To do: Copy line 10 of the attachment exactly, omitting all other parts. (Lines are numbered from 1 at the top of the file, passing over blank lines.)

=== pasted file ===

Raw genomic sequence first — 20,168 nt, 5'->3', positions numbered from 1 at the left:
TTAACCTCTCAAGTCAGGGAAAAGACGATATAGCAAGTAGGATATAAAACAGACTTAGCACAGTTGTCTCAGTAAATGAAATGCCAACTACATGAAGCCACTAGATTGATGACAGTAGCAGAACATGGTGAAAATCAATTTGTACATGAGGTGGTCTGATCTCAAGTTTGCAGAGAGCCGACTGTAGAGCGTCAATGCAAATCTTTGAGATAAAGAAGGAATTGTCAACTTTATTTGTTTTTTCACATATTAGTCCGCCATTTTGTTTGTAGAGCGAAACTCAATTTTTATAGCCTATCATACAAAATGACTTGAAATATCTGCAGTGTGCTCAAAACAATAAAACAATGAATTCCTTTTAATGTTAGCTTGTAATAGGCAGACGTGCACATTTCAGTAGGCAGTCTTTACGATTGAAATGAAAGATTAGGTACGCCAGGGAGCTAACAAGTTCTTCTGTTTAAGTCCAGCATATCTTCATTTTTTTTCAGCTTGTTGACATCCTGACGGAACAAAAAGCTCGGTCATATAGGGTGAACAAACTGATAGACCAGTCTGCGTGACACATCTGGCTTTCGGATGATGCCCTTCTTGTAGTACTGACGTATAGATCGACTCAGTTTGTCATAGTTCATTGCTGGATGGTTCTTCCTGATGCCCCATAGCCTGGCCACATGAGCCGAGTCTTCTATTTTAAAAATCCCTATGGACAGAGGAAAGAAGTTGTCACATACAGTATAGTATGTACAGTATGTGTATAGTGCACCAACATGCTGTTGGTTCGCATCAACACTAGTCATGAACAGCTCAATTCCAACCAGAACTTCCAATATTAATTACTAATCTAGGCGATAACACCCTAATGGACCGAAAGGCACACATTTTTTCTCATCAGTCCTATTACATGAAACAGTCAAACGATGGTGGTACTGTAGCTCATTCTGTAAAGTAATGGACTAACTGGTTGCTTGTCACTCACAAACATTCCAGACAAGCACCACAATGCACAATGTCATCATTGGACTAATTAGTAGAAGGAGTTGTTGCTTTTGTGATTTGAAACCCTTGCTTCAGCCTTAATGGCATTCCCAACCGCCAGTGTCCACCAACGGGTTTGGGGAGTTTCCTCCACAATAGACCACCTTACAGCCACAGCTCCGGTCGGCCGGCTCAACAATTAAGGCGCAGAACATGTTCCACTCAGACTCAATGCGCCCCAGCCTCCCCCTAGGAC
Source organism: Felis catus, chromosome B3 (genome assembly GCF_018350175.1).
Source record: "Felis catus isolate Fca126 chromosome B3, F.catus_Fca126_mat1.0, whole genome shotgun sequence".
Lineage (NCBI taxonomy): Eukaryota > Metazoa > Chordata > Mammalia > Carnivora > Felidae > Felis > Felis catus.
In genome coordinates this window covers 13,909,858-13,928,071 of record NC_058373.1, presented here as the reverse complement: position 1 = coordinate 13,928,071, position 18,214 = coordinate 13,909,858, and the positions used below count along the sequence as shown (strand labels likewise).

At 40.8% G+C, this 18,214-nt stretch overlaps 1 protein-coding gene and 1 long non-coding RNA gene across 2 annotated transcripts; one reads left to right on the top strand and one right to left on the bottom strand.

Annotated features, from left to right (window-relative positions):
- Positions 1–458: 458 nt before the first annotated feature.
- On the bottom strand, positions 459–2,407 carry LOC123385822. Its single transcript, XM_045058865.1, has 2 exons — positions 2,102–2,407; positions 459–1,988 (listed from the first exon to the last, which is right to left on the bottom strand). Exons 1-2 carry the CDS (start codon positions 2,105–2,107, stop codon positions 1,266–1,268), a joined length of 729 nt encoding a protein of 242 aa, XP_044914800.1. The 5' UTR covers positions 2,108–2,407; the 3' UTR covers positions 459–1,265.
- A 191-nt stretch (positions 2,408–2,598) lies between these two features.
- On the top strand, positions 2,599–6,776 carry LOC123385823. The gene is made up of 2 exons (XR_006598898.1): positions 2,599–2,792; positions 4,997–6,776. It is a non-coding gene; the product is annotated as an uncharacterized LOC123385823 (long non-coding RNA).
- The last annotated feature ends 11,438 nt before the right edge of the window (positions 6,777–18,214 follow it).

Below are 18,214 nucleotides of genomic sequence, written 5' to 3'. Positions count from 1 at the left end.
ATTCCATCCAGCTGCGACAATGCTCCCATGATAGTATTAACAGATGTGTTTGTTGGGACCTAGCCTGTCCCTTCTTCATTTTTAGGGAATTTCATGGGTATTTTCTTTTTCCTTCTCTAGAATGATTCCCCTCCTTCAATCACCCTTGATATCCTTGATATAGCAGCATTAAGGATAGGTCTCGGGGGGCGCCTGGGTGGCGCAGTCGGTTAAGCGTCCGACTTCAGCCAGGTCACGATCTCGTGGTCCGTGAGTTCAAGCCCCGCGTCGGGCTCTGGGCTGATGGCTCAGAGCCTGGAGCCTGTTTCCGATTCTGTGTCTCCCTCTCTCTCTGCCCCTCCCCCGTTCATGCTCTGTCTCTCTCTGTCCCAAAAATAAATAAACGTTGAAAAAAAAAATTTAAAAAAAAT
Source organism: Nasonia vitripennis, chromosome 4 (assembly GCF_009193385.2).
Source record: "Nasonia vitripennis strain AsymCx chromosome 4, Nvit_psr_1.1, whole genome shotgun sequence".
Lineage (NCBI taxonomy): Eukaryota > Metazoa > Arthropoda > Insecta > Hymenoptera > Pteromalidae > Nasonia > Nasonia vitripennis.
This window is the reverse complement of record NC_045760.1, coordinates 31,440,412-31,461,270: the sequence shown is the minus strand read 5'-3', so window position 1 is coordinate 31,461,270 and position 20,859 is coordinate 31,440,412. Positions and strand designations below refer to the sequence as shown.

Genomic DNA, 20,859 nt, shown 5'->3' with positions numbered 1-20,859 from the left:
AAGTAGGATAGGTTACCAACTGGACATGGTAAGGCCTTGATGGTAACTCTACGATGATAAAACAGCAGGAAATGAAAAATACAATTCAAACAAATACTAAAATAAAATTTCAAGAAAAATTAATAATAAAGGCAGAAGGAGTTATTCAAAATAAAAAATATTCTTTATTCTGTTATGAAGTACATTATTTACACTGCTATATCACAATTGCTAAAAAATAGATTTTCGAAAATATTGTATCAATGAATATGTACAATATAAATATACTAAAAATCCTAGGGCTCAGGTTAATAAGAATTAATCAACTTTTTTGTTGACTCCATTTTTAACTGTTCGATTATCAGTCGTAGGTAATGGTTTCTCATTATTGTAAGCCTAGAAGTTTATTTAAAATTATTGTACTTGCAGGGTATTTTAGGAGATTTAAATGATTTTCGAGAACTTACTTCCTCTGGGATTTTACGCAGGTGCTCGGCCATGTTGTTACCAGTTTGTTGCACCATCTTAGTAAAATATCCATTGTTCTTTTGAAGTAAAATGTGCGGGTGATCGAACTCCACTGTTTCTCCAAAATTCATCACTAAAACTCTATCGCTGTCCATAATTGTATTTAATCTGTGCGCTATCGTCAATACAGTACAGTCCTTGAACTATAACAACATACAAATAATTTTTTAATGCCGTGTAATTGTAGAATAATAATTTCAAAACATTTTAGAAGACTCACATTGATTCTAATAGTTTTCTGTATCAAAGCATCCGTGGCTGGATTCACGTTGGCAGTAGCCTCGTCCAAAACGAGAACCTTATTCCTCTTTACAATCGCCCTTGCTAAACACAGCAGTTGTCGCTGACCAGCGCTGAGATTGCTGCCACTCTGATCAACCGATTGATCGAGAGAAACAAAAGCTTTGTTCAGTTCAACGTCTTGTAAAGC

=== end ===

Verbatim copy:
- On the bottom strand, positions 459–2,407 carry LOC123385822. Its single transcript, XM_045058865.1, has 2 exons — positions 2,102–2,407; positions 459–1,988 (listed from the first exon to the last, which is right to left on the bottom strand). Exons 1-2 carry the CDS (start codon positions 2,105–2,107, stop codon positions 1,266–1,268), a joined length of 729 nt encoding a protein of 242 aa, XP_044914800.1. The 5' UTR covers positions 2,108–2,407; the 3' UTR covers positions 459–1,265.